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Moreno has earned every ounce of that recognition, and though his status as an MMA pioneer in Mexico was already secured before the UFC 256 bout in Las Vegas, after ascending to the top of the division on the strength of a 4-0-1 streak, he’s gaining international recognition as the fighter with the smile a mile wide and the heart that stretches even wider.

Brandon Moreno of Mexico kicks Kai Kara-France of New Zealand in their flyweight bout during the UFC 245 event at T-Mobile Arena on December 14, 2019 in Las Vegas, Nevada. (Photo by Jeff Bottari/Zuffa LLC)
Brandon Moreno of Mexico kicks Kai Kara-France of New Zealand in their flyweight bout during the UFC 245 event at T-Mobile Arena on December 14, 2019 in Las Vegas, Nevada. (Photo by Jeff Bottari/Zuffa LLC)

Now all he’s being asked to do is do it again. That’s no issue for Moreno, who estimates that he’s watched the first fight ten times.

That’s it?

“I know, it's not too much, but I have a good memory,” he laughs.

UFC 263 EMBEDDED: Episode 1 | Episode 2 | Episode 3 | Episode 4 | Episode 5 

But as he breaks the fight down, he does see things he can improve on, and with no injuries and a full gas tank the second time around, he’s confident that he will return home with a new belt in his carry-on bag and a permanent place in the history books as the first UFC champion from Mexico.

“The first fight, you need to remember the hard pace we put in that fight,” Moreno said. “The fifth round, at least me, I was very tired, but I wasn't like a dead guy. I was trying to go forward and trying to pick my shots because my shoulder was f**ked up. For this fight, I've been trying to work on my cardio a lot and my strength and conditioning because I want to have an even better pace. I need to put pressure on and I need to be aggressive with him. I'm trying to make a better gameplan, but I think the last fight was good for me. I just need to change a few things about my gameplan, about my performance, and the last fight was almost for me, so I'm trying to work with that base.”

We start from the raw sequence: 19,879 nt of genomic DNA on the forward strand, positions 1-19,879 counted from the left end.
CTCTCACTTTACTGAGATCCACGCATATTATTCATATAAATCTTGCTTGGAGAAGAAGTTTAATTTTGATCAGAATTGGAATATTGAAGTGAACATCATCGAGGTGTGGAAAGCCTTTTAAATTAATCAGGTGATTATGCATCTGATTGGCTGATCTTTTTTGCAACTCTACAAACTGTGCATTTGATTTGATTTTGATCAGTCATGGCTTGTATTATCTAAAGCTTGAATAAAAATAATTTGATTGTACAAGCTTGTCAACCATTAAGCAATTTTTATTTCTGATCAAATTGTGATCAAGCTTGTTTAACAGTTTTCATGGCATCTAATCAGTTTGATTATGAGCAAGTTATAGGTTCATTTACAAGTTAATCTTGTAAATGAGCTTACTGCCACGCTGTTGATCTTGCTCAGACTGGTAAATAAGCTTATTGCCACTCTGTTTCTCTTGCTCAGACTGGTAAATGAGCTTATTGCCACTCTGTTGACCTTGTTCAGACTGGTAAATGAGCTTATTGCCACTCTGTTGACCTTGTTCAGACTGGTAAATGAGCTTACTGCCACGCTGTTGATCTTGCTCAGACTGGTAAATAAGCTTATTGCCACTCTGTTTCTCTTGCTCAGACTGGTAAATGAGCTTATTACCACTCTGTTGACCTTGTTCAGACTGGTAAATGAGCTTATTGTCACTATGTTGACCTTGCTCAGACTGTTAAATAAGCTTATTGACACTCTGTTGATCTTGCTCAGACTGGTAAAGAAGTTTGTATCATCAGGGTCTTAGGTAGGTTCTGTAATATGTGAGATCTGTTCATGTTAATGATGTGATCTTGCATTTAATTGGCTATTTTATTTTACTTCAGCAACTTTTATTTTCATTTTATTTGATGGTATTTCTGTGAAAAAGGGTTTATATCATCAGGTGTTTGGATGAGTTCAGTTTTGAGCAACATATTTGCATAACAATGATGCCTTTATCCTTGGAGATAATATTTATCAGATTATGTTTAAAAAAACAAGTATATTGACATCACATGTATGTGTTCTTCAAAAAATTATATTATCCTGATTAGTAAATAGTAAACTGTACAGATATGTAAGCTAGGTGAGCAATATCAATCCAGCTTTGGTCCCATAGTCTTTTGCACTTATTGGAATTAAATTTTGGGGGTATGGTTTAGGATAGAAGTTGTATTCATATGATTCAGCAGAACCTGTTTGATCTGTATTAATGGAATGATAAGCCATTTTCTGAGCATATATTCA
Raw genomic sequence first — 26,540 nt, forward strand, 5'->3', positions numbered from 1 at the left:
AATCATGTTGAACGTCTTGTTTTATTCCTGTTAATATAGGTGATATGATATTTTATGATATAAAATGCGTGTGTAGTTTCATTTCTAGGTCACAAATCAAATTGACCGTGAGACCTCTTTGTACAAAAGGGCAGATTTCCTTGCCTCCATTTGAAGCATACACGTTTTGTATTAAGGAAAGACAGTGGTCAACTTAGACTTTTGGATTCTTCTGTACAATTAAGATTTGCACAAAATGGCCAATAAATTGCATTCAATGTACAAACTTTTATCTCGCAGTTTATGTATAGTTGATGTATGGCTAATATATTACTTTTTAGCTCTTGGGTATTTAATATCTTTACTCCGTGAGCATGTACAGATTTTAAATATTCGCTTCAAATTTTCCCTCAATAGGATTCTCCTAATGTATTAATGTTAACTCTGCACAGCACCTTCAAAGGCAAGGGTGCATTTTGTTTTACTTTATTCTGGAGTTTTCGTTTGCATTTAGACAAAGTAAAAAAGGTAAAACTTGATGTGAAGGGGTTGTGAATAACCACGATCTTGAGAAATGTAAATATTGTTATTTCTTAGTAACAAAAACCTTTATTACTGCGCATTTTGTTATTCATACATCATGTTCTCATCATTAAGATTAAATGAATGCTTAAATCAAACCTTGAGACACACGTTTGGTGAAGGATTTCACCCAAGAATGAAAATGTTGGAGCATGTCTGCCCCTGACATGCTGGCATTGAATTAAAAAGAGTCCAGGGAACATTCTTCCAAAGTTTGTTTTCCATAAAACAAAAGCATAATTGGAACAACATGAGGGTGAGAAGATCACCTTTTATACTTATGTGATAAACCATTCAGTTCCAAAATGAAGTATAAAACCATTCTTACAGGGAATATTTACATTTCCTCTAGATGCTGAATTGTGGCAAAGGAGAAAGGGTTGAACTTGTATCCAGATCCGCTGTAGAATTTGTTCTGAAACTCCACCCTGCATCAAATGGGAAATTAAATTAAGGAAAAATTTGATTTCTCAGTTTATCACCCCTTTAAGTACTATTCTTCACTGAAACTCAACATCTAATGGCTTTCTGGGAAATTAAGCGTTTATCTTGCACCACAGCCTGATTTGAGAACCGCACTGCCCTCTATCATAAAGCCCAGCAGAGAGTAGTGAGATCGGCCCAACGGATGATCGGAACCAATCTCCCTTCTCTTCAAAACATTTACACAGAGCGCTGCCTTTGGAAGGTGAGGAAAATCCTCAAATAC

UFC 263 FREE FIGHTS: Deiveson Figueiredo vs Joseph Benavidez 2 | Nate Diaz vs Anthony Pettis | Israel Adesanya vs Marvin Vettori 1 | Leon Edwards vs Donald Cerrone | Israel Adesanya vs Kelvin Gastelum | Deiveson Figueiredo vs Brandon Moreno 1

As for that belt, Moreno says, “It's more than just the belt. It's more for my life, for my family. Everything changed after the last fight, so imagine if this time I get the title. I know my life can change again, and better. So I'm excited. I've worked so hard to beat Deiveson Figueiredo, and if I get the title in my hands, I know it will be awesome and I can't wait to live that moment.”

Brandon Moreno Is Ready For Rematch Against Deiveson Figueiredo | UFC 263
Brandon Moreno Is Ready For Rematch Against Deiveson Figueiredo | UFC 263
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But does he have a place in the house picked out for it yet?

“Obviously, yes,” he laughs. “The family has a special place for the belt, definitely.”